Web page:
It does help if God comes to us in a burning bush and speaks to us in an audible voice. That worked, as you know, quite well for Moses. But I’ve not seen too many burning bushes that talk. I have a couple of those burning bushes in my back yard, which get really red in the fall, but they never talk to me.
Peter thought he knew what it meant to be a messiah, and Jesus seemed to be that person, but suffering and death – that didn’t make sense. But Jesus said to Peter, and to us: If you want to be my disciple, then take up your cross and follow me. If you want to find your life, then you must lose it. This is, Jesus said, what the voice of God is saying to us. This is the way of the kingdom, for the kingdom requires of us that we lay down our lives for others. And that’s not easy, especially when the other is a stranger.
Dietrich Bonhoeffer is known to many of us for his opposition to Hitler, which led to his eventual execution. In the mid-1930s Bonhoeffer wrote a book called the Cost of Discipleship. In this powerful book, Bonhoeffer called on the German Christians, who he believed had become beholden to their culture, to heed the call of Christ instead, even if that led to death. As I’ve read Bonhoeffer’s books and biographies through the years, I’ve always wondered which path would I have taken? Would I have taken the difficult path, the one that leads to suffering and death, or would I just go along to preserve my life? Would I allow myself to be coopted by my culture? As I look at my life and its comforts, I wonder, how would I respond?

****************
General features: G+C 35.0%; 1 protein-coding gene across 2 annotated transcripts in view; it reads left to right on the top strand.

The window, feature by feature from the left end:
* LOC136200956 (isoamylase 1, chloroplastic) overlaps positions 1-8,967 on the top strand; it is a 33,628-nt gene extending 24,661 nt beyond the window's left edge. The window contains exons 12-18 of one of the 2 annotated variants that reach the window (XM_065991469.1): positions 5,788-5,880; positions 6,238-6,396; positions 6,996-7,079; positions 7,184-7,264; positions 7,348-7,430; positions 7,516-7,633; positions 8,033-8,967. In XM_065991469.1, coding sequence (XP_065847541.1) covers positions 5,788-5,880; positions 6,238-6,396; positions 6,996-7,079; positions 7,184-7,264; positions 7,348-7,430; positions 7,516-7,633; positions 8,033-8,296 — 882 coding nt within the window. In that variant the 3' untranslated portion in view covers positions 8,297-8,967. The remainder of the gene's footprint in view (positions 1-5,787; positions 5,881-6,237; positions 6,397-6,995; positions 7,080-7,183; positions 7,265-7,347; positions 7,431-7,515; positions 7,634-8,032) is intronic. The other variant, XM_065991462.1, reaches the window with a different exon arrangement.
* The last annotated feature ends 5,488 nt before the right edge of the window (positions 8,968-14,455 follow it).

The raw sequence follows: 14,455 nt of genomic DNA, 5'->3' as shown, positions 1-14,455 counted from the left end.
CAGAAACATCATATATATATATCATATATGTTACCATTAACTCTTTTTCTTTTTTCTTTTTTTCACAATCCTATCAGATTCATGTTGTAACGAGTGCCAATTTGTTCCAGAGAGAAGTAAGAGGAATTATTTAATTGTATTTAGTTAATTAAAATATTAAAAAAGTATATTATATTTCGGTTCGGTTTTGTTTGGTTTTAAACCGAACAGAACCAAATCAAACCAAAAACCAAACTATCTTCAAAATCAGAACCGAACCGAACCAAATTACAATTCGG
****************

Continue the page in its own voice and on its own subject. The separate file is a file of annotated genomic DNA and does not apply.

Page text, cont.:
As the Psalmist put it: “Be still and know that I am God” (Ps. 46:10). Buddhists speak of mindfulness, which as Buddhist teacher Thich Nhat Hanh puts it, is: “to know what is going on within and all around us.”* To be mindful is to listen for the voice of God. Am I mindful of the things of God? Am I listening for that still small voice that often calls us to take a narrow path? Indeed, if God doesn’t normally speak to us out of burning bushes, how am I to know if I’ve heard the voice of God?
And Jesus said:
Love the Lord your God with all your heart, soul, and mind. This is the first and most important commandment. The second most important commandment is like this one. And it is, "Love others as much as you love yourself." All the Law of Moses and the Books of the Prophets are based on these two commandments. (Mt. 22:37-40 Common English Bible).
This is the way of the kingdom, which the Messiah of God will inaugurate.
*Thich Nhat Hanh, Living Buddha, Living Christ, (New York: Riverhead Books, 1995), p. 14.
Dr. Robert D. Cornwall
Pastor, Central Woodward Christian Church (Disciples of Christ)
11th Sunday after Pentecost
August 28, 2011